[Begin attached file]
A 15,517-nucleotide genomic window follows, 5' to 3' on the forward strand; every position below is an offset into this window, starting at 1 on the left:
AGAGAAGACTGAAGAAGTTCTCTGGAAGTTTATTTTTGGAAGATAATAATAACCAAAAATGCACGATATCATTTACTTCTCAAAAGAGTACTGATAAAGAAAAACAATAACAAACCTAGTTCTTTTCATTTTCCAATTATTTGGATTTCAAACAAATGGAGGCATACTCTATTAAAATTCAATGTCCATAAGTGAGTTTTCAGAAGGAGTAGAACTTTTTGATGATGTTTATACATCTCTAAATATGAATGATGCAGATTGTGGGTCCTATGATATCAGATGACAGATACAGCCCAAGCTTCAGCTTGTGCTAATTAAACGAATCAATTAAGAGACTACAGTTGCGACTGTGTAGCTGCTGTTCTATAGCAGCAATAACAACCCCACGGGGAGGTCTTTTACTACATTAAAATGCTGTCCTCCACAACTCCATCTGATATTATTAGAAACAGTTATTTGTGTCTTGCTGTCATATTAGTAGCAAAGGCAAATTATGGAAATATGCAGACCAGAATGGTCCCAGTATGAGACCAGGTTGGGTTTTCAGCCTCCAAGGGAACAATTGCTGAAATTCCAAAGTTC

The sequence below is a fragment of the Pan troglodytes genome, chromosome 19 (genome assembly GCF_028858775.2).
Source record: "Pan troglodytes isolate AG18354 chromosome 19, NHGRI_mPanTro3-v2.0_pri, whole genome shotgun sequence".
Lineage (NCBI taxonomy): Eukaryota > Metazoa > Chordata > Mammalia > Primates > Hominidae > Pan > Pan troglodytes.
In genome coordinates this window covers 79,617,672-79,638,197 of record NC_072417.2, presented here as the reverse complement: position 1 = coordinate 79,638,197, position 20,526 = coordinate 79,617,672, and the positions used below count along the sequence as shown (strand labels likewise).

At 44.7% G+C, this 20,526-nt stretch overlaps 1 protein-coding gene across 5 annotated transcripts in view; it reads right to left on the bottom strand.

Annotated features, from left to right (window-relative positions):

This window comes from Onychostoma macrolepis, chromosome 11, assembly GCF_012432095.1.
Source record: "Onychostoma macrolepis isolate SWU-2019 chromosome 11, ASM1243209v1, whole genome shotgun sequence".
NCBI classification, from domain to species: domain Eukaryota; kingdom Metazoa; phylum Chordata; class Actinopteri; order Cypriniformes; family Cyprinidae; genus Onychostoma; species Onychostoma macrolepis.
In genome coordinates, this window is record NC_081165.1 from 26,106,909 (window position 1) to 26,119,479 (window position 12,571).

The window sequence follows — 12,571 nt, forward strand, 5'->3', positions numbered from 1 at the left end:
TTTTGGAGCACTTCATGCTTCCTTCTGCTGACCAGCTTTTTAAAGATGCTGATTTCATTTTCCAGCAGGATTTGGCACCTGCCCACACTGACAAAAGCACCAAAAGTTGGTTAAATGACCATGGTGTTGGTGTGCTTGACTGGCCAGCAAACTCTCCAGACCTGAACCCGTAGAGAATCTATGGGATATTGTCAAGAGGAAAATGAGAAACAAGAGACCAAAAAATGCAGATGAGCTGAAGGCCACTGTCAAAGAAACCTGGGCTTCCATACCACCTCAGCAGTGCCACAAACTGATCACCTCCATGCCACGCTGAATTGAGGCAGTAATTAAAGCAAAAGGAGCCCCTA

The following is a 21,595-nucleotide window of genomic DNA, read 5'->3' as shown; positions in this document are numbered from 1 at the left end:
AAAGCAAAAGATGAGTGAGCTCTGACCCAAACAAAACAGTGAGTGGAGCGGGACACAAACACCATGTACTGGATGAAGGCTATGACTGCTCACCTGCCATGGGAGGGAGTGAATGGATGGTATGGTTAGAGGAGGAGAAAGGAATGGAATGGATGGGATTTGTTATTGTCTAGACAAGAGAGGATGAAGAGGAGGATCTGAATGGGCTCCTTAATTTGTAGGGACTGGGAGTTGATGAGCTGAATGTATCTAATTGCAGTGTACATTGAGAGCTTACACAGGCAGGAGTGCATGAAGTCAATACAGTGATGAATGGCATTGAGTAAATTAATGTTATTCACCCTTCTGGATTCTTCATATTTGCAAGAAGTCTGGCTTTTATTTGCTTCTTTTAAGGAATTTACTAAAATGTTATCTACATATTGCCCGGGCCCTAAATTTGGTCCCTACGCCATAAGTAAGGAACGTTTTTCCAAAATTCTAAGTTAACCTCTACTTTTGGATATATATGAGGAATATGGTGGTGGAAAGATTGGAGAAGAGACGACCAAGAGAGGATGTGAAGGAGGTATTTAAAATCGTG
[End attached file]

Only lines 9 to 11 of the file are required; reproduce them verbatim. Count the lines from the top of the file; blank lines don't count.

This window comes from Onychostoma macrolepis, chromosome 11, assembly GCF_012432095.1.
Source record: "Onychostoma macrolepis isolate SWU-2019 chromosome 11, ASM1243209v1, whole genome shotgun sequence".
NCBI classification, from domain to species: domain Eukaryota; kingdom Metazoa; phylum Chordata; class Actinopteri; order Cypriniformes; family Cyprinidae; genus Onychostoma; species Onychostoma macrolepis.